Supreme Court Rules States Cannot Ban Same-Sex Marriage: Obergefell v. Hodges
In a 5-4 ruling on June 26, 2015, the Supreme Court held that same-sex couples can marry nationwide. Specifically, the Court ruled that the Fourteenth Amendment to the United States Constitution requires the states to license a marriage between two people of the same sex and recognize a marriage between two people of the same sex when their marriage was fully licensed and performed out of state.
Who are the Parties
The named petitioner in this case, Jim Obergefell, married his husband on the tarmac at Baltimore-Washington International airport in 2013. Arthur, Obergefell’s husband, was suffering from advanced ALS, and soon after their marriage, and upon Arthur’s death, Obergefell filed an injunction to be listed as the surviving spouse on his husband’s death certificate. Obergefell initially secured the injunction, which was subsequently overturned on appeal
The other petitioners in this case have similar stories. Fourteen couples claimed their rights were violated when they were either (1) denied the the right to marry or (2) their otherwise lawful marriages were not recognized by state law. These 14 couples hailed from Michigan, Kentucky, Ohio, and Tennessee where marriage was limited to heterosexual couples
Obergefell became the named petitioner in this case because his case number was lower than those of the other petitioners.
What Did the Court Say?
The Court began by noting that marriage is a concept that is constantly changing, having advanced from arranged marriages to the recognition of inter-racial marriages. Additionally, the rights of gays and lesbians have evolved significantly, as well.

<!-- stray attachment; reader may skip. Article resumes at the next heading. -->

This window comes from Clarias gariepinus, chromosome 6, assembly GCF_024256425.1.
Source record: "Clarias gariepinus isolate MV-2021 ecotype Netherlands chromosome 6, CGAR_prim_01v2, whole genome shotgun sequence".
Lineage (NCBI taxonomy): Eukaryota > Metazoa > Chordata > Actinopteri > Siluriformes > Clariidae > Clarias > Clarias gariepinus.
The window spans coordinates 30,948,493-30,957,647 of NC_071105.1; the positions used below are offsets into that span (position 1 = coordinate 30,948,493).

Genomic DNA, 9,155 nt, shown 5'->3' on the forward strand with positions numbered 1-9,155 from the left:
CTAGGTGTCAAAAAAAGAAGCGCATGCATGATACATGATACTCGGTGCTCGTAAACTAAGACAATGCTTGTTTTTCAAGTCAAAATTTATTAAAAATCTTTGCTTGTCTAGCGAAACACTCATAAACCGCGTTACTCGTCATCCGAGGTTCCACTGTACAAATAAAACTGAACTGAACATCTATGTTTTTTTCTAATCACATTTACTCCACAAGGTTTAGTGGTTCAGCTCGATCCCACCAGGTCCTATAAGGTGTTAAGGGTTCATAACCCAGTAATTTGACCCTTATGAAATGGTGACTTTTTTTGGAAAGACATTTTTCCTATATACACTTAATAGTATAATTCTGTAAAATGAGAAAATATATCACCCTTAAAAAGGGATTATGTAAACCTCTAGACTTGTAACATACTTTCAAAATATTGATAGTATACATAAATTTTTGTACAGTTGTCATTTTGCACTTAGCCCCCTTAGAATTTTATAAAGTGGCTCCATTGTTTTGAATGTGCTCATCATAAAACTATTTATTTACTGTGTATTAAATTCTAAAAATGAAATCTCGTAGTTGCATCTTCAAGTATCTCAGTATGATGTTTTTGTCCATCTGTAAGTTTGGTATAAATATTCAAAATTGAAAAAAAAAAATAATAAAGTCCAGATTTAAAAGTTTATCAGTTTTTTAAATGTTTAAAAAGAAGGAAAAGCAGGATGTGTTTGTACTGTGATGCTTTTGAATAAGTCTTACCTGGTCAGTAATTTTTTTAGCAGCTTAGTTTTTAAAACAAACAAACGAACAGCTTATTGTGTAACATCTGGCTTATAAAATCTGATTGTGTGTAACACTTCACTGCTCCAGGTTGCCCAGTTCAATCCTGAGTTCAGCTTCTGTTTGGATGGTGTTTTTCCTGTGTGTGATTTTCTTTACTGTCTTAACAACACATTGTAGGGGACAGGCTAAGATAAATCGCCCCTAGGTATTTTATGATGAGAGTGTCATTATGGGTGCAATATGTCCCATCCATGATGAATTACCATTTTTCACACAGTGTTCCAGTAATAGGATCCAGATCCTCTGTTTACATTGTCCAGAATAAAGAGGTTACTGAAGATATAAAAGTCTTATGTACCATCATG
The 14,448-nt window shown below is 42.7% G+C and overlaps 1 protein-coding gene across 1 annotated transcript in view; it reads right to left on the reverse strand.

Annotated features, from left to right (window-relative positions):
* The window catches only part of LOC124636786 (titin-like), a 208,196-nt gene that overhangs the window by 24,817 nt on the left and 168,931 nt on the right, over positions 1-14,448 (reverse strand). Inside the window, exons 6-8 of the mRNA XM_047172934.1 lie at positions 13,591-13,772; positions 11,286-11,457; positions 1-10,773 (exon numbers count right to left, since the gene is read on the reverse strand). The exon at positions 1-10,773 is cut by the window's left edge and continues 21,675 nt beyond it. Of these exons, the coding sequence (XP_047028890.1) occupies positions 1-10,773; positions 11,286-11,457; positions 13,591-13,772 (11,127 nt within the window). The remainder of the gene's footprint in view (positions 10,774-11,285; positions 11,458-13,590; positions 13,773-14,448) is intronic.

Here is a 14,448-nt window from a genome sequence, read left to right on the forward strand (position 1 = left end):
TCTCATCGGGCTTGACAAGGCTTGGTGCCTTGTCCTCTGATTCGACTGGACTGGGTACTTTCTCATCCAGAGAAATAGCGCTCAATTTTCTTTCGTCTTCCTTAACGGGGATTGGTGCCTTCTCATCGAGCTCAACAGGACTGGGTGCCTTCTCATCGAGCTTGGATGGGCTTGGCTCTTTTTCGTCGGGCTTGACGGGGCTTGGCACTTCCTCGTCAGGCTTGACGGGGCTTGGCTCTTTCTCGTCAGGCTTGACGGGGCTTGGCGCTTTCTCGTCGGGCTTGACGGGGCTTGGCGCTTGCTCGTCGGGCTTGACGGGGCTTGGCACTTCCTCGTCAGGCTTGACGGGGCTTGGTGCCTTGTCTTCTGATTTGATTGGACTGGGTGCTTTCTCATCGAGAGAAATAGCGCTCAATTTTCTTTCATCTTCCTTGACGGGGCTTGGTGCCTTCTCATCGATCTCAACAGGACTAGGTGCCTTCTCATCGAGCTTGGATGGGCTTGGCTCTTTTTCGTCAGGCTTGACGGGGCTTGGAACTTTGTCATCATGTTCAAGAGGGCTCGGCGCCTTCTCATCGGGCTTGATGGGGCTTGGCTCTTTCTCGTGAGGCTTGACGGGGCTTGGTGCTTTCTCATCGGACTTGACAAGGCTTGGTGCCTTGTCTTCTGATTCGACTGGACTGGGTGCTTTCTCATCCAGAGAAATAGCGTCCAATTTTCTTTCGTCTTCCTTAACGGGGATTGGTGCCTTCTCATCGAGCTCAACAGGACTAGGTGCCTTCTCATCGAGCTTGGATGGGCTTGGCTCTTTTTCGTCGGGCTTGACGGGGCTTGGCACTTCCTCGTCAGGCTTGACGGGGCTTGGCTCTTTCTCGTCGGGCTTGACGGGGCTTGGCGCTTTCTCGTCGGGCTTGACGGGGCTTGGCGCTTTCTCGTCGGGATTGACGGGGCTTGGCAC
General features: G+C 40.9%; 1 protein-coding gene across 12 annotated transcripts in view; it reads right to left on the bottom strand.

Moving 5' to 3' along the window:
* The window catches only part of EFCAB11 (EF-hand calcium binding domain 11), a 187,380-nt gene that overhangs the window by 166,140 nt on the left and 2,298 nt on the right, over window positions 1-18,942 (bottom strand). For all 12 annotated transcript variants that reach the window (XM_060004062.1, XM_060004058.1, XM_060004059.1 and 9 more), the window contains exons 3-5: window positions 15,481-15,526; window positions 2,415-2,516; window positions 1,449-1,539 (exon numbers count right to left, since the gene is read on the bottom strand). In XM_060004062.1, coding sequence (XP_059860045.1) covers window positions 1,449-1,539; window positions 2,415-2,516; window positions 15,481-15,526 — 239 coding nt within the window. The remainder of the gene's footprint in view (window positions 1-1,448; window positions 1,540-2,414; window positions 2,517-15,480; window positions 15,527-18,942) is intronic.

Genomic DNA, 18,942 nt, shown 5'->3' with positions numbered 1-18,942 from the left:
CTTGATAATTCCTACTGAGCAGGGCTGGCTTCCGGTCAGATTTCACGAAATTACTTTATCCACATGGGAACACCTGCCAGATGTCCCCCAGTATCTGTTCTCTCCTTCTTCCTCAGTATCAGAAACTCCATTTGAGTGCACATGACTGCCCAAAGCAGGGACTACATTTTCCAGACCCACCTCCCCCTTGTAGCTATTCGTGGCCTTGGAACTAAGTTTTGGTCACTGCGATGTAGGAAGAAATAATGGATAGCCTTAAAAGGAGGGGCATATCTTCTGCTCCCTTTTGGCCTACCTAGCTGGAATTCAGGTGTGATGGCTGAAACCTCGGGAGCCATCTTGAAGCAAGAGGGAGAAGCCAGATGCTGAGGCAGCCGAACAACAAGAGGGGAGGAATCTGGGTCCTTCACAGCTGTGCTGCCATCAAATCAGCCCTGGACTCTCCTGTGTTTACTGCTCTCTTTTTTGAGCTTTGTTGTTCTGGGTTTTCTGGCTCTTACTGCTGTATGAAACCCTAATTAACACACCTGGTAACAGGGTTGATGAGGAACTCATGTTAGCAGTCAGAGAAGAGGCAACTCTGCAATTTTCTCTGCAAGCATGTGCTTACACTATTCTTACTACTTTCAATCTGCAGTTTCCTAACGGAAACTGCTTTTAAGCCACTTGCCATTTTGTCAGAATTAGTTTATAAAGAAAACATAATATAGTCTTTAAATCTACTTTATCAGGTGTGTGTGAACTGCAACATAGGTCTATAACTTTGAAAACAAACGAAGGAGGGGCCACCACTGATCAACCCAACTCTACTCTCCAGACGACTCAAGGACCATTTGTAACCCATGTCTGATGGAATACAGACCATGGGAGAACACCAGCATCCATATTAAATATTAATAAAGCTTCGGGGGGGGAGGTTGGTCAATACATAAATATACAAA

The Court held that the liberties protected by the Due Process Clause of the Fourteenth Amendment protects personal choices that are “central to individual dignity and autonomy, including intimate choices defining personal identity and beliefs.” These “personal choices” mentioned by the Due Process Clause include the fundamental right to marry. The right to marry is fundamental because the right to personal marriage choices is inherent in the concept of individual autonomy, the Court has long upheld the sanctity of two-person unions, marriage is critical to protect families and children, and finally, marriage is undoubtedly a “keystone of the Nation’s social order.”
The Court additionally decided that denying same-sex couples the right to marry while allowing similarly situated heterosexual couples to marry violates the equal protection of the laws.
What Rights Do Same-Sex Couples Have Now?
The Court noted in its decision that the right of same-sex couples to marry and have their legal marriages recognized by other states “need not await” further legislation or litigation. By implication, this means same-sex couples will enjoy the same rights as heterosexual couples, including visitation rights, joint parenting rights, “next of kin” rights for emergency medical decision, the right to spousal benefits when an officer is killed in the line of duty, and spousal immunity.
How Do I Enforce My Same-Sex Marriage?
The experienced attorneys at All Family Law Group, P.A. can help you navigate the enforcement of your marriage or spousal rights as a same-sex couple. Contact the Tampa family and divorce lawyers at All Family Law Group, P.A. in Tampa Bay at 813-816-2232 for a consultation at no charge or email us.
By Lynette Silon-Laguna Google+